(published in 1997 in online fantasy Zine “Legends”)
She played with the spider-webs as though they were thread. Small bits of string were also her toys. Everything she could find that could possibly be knotted she turned into Lace. Yards of it… mounds of it. Shawls and capes and trim so splendid that people were willing to die for them.
I wore one of the child’s shawls on my shoulders that day. It should have been laughable — that gossamer float of flowers and dangling leaves draped on my brawny shoulders. I am an old warhorse, put to pasture now but still looking as rough and untended as a fallow field. However, even my cynical eye could see that the shawl added something to me. Instead of looking silly, I looked imperious.
That is, I looked imperious until reaching the town of Scorance. Chains take away one’s imperiousness.
The Lady of Scorance, a fluffy wench draped in velvets, had taken a liking to my shawl as I rode through the market. When I stopped to buy some thread, her guards approached.
“A Word, Ma’am” They’d been polite. So had she until I refused to tell her where I got the shawl. It wasn’t good enough to point to the charm attached to the shawl that indicated that I was under a spell of secrecy that involved the shawl.
So now we were riding–or rather, they were riding while I walked in front–toward the little village in the mountains where the child had woven the shawl.
They hadn’t bothered to torture me, of course. Instead they’d started with my horse and worked their way up to a peasant’s child. I couldn’t stand the screams. So I walked and they followed. And their spells kept me from sending any sort of messages ahead.
“I’m no magic user!” I was muddy at this point, the shawl torn.
“I don’t care. You may have friends who are magic users. The spell will keep you from warning them.” The Lady looked as though she had just stepped from her dressing room. Her gown was blue with gold and white trim. Everything about her clothes screamed of perfection. Her wizard, of course, was dressed in the same colors, the same trims. Her family had become rich through trade, and it showed.
Now they wanted the maker of my shawl. They wanted her to make cloth for them. To make shawls and blankets and dresses of a Lace so fine it could enchant even war-horses like me. Wealth was no longer enough for the family of Scorance. Now they wanted power. With the Lace they could have power.
No threats or torture could make me move fast. My legs were too old, too worn from years of battles. My boots were designed for riding, not walking, and that slowed me even more as blood from my blisters puddled in my socks. Lady Scorance becase impatient as her wizards tended me.
“Oh, just let her go barefoot. We’re close–I can feel it. It won’t hurt her.” She laughed, a light girlish giggle.
I didn’t feel hatred often. Irritation and dislike, but not hatred. My dispassionate nature had been a blessing on the battlefield, where hatred turned brilliant fighters into corpses. My steadiness of emotion had been the reason I had been head-Councilwoman in Ashlear for so long. But I was feeling a great hatred for this Lady. I understood why hatred ruled so many lives. It was power and desire all twisted into a golden molten center. In my hatred, I could walk barefoot proudly.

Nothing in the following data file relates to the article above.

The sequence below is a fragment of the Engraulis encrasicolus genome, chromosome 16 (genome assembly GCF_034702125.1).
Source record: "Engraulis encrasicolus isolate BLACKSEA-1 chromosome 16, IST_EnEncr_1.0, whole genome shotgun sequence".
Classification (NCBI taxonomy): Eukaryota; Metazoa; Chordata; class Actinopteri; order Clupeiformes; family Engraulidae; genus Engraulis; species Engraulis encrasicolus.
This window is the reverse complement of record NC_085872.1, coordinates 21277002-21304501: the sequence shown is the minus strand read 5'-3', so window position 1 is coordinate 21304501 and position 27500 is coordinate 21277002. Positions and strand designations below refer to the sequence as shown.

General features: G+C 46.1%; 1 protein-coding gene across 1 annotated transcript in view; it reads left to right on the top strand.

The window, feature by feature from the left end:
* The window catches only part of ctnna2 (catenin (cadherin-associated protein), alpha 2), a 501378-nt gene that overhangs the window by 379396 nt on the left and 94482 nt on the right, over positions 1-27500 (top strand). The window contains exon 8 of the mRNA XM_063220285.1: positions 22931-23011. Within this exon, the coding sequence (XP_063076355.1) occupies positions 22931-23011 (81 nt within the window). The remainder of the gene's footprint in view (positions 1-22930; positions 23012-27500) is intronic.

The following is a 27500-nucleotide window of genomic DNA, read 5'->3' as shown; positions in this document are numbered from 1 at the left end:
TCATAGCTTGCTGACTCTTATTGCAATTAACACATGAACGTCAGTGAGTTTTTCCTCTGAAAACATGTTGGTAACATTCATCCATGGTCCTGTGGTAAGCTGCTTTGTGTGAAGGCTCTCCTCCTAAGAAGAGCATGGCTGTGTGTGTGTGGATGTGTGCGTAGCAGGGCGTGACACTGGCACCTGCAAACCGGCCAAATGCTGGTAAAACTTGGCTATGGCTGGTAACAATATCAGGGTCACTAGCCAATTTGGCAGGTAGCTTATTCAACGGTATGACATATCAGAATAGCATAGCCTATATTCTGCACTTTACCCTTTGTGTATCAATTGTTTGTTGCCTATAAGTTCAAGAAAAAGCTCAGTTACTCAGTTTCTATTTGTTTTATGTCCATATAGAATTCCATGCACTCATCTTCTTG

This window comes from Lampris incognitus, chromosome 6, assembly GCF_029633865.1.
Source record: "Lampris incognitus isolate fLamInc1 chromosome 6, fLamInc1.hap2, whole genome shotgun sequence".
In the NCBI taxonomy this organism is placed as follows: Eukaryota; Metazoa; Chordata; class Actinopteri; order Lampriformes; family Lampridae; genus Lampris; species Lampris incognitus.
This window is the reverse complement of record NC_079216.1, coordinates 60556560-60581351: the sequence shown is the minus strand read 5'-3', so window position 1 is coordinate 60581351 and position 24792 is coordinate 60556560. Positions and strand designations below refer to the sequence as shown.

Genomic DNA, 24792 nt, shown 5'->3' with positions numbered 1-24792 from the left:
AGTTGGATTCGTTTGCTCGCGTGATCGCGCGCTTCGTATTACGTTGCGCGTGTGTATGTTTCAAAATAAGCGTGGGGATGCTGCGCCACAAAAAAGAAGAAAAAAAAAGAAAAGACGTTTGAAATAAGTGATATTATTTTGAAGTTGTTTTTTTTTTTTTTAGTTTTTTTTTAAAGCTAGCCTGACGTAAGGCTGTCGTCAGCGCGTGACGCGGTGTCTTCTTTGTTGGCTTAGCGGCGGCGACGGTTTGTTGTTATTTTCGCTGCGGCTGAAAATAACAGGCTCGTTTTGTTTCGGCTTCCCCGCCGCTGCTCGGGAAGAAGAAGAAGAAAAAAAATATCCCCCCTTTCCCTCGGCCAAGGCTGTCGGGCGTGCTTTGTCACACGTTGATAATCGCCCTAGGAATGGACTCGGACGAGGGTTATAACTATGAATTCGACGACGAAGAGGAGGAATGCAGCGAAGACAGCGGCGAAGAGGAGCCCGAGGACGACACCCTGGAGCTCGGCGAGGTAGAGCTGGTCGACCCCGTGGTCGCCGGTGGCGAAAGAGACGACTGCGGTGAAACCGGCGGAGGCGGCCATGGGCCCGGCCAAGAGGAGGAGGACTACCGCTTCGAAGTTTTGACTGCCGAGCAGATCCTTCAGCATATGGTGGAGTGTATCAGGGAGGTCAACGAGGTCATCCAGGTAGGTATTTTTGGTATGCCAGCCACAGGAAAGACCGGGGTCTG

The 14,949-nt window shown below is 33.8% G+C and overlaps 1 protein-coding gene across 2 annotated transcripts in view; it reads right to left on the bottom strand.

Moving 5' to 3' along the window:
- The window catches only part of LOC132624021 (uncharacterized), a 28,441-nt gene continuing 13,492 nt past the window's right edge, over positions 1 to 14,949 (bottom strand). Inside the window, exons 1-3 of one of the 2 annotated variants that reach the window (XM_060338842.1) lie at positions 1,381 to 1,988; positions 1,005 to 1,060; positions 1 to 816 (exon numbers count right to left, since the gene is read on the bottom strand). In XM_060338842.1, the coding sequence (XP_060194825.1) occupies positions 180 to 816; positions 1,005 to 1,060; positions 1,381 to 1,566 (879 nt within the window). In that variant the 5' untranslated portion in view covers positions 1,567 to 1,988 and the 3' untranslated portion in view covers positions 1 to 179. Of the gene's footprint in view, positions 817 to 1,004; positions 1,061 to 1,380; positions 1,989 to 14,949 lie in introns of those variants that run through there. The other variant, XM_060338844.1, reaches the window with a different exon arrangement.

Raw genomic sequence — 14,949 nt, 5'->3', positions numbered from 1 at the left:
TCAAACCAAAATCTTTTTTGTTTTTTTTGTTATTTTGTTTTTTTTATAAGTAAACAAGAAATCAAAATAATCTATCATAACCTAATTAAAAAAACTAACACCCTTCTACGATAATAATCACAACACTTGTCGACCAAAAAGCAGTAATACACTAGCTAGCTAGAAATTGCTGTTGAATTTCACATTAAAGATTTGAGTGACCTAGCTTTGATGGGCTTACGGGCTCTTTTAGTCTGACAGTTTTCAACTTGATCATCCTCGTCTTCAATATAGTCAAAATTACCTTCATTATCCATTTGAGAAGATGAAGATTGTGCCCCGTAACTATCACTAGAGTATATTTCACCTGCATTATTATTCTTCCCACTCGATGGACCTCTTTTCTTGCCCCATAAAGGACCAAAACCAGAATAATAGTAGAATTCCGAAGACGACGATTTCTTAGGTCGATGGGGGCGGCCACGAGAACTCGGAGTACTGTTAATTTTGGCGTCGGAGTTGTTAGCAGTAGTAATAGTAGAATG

With each step taking us closer to the village, I could see the excitement building in the Lady, her wizards, and the four guards. The path obviously led to a town–to the Lady and her crew, the broken wheels by the roadside and the faded sign must have seemed like arrows pointing straight at a treasure.
They hadn’t asked the right questions, so I didn’t tell them.
When they topped the small rise and viewed the desolation below them, the shock was obvious. Remnants of the village buildings lay below, with blue ribbons tied to the rubble to mark the graves of those who had died there.
“How long ago…” The Lady was too shocked to be imperious. My shawl was too tattered now to be imperious. I was sad, as I always was when looking down on the village. Within sight of the village I was freed from the spell that kept me from speaking of the shawl’s heritage. I answered the real question, not the one she’d asked.
“Two rival wizards, both wanting the child who made the shawls. Neither were willing to let the village remain free, so when the child would work for neither, they destroyed the village. Those of us who survived moved a few miles away–and we all turned to making pottery and abandoned the making of Lace.” I looked down at my strong warrior’s hands, hands that had learned pottery when my muscles were no longer fast enough with a sword.
The chains and enchantments fell from me then. The wizards muttered darkly at the Lady for having brought them so far on a wasted errand. But the Lady wasn’t through.
“The weaver? Your shawl maker?”
I thought back on the child’s innocence, remembering her screams when the wizards had killed those she loved. Remembering her vows.
“Long gone.” I spoke truthfully as I rubbed my freed wrists and tugged the remnants of my shawl more firmly on my shoulders.
“My village is a day’s walk from here. I don’t suppose you’d give me a horse in trade for the one you killed?”
They turned without answering and rode away. Expecting nothing less, I turned and started toward my village of Ashlear. The name, of course, meant “Out of the Ashes.” I had chosen it when I had ordered the Lace of my childhood burned–all except the shawl that had caused me so much trouble. Happily, the thread was still in my pocket, but as usual I grabbed a spider’s web from the bushed as I walked along. And as I walked, my hands made Lace.